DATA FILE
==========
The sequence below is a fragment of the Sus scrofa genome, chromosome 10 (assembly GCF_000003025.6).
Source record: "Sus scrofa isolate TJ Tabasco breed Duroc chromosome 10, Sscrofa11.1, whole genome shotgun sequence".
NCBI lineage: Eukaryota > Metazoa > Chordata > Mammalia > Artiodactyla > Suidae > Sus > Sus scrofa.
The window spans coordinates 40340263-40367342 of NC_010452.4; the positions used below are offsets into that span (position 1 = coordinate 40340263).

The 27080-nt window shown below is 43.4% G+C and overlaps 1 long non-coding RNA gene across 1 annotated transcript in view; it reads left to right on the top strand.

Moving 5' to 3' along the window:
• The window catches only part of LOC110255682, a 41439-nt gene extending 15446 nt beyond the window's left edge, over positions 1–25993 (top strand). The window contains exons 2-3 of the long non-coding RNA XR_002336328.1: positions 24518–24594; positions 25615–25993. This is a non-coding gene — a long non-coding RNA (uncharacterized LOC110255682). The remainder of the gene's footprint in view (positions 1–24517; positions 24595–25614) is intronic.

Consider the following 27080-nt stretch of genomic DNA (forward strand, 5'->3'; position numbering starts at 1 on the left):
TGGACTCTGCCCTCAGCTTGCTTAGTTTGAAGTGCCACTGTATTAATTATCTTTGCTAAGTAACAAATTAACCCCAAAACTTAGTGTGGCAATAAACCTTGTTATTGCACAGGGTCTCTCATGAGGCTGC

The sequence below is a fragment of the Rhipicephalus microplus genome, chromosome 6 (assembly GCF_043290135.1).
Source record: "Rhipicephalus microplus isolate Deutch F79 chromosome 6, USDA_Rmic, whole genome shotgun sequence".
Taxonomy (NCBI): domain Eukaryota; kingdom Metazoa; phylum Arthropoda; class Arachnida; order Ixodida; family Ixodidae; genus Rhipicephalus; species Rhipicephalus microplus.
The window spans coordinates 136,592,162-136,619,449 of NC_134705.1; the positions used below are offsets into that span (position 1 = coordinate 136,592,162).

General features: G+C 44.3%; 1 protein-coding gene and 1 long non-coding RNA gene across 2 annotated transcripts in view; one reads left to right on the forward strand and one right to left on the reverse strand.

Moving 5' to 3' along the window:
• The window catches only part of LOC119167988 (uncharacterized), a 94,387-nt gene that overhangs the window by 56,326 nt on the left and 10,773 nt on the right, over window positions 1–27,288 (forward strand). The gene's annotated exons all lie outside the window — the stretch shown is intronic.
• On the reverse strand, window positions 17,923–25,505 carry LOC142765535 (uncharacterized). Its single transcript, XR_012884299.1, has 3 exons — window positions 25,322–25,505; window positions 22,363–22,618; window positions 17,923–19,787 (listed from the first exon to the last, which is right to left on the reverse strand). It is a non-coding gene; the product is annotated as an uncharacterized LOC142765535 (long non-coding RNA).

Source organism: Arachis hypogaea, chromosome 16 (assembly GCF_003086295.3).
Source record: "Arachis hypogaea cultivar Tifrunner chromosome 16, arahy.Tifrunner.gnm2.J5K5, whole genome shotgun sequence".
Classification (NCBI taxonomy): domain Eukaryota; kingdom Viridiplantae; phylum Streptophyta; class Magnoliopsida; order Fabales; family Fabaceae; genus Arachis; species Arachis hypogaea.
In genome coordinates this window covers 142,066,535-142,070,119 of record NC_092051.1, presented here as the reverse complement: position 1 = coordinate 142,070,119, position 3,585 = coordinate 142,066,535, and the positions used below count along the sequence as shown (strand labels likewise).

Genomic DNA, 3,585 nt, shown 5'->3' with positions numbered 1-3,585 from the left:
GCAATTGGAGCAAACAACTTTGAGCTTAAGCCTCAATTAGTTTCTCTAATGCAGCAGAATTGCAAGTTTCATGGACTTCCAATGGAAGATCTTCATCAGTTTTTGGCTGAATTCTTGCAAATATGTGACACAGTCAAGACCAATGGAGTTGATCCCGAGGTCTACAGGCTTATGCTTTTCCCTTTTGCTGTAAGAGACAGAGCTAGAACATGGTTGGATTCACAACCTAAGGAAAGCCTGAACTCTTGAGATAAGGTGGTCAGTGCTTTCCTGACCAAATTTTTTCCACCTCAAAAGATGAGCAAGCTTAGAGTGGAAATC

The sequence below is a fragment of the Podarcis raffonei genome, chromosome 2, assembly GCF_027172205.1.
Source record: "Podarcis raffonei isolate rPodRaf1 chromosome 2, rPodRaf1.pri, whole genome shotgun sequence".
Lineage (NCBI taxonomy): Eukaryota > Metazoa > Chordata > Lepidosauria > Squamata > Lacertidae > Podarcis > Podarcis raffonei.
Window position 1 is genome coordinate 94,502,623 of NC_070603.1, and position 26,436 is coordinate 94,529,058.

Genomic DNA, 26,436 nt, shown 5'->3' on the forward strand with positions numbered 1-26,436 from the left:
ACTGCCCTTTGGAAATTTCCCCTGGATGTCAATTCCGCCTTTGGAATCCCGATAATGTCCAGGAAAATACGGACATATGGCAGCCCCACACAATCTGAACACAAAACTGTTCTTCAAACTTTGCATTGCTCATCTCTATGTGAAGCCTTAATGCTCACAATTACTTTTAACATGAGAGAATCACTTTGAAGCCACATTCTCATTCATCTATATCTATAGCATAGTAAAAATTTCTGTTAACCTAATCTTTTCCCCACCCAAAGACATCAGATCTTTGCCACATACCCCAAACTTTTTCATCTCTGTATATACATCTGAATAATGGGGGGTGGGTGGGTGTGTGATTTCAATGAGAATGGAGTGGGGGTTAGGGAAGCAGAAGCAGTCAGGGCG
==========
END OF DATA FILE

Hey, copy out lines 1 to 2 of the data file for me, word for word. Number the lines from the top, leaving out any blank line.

The sequence below is a fragment of the Sus scrofa genome, chromosome 10 (assembly GCF_000003025.6).
Source record: "Sus scrofa isolate TJ Tabasco breed Duroc chromosome 10, Sscrofa11.1, whole genome shotgun sequence".